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Americans watch protests against oppressive regimes that concentrate massive wealth in the hands...

Americans watch protests against oppressive regimes that concentrate massive wealth in the hands of an elite few. Yet in the U.S., 1% of the people take nearly 25% of all income - an inequality even the wealthy will come to regret, Joseph Stiglitz writes. The top 1% may have the best houses, educations and lifestyles, but "their fate is bound up with how the other 99% live."
Comments (53)
  • Stiglitz too is in the top 1% but you would be hard pressed to find it unfair unless he is on a board of directors that rewards its corporate executives with obscene pay packages and hobnobs with politicians. Socialism or confiscatory taxation will take down the truly productive along with the corporate and banking parasites. The problem is corruption at every level of society and complacency of the sheeple. Without integrity in our institutions, nothing else matters.
    6 Apr 2011, 06:01 PM Reply Like
  • But we don't have socialism. We have banksterism. The profits are privatized. And Marx predicted the demise of capitalism because he did not foresee social safety nets.
    7 Apr 2011, 04:17 AM Reply Like
  • Yeah but here is the good news:
    99% of Americans have their I-Pads, I-Phones and Facebook to keep them happy and provide for their retirement right?
    I mean they can sell those items and maybe lease their Facebook pages out for $$ so they can eat during retirement.
    I mean there are so many reality TV shows out there to keep the masses pacified, why worry when there are so many other things to watch on TV and worry Kirsty Alley falling down right?


    Like i have said many is about one word: choice.


    Choice is going to come back and haunt people, a lot of people for many years to come.
    6 Apr 2011, 06:03 PM Reply Like
  • A very thoughtful article, for anyone who bothers to click on the link and read it before joining the debating club.


    The article notes that we have government of, by and for the top 1%. Their children do not serve in the armed forces. Any taxes required to fund foreign adventures are easily paid, or for that matter evaded by means of any of the many loopholes built into our codes. So our rulers have every reason to get involved in thinly disguised resource grabs over oil.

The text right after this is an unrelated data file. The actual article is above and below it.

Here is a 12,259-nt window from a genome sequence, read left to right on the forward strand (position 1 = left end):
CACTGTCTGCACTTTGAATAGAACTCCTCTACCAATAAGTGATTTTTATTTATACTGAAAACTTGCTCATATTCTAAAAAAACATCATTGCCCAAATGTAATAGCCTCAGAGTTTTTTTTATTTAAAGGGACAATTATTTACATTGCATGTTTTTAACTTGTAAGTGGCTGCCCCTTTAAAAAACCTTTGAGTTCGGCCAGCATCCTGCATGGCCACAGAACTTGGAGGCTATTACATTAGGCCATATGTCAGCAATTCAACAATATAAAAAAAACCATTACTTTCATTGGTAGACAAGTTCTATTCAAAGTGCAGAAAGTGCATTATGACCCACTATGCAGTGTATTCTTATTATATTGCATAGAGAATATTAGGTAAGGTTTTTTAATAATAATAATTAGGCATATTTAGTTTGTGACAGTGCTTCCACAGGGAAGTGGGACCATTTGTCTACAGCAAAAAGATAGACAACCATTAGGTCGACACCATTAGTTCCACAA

Government is now run for the benefit of the wealthy and by extension for the benefit of large multi national corporations. Recently both MMM and HON bullied their state governments over taxes, threatening to leave if they didn't get concessions. It goes on and on.


    The investment implications are, to own or control as many shares of large multi-nationals as your resources permit. Corporations don't get old and die and leave their money to heirs who squander it. They just keep growing and getting more powerful.
    6 Apr 2011, 06:24 PM Reply Like
  • Is this a revision to the Pareto Principal? If so I'd like to see more data. And while we are at it, would someone please explain the correlation between oppressive regimes and over-achievers?
    6 Apr 2011, 06:29 PM Reply Like
  • ...and we pay 38% of all the income tax. Let's repeat that...ok?


    So we receive 25% of the income and PAY 38% of all Income Tax.


    What could be fairer?


    I listened to some fool opining recently about how I must pay my "fair share" - so tell me what is fair? I paid over $120,000 of income tax last year. I am one person. I have a wife. That's it. Don't get Medicaid, Medicare, or any other sort of payment, never receive welfare. Even had to pay for my own green card - there are plenty of fees with that. My Company is not the benficiary of any corporate welfare program.


    As far as I can tell - The US government spent about $3T in 2010 - my fair share is about $9,000 - for me and my wife that's $20,000 for the two of us. I will round up.


    Ok. quadruple it - I want to be fair - $80,000. Plus there's interest on the debt.


    Not enough? Raise it by 50%.


    Still not paying my fair share?


    Do you understand why people are angry?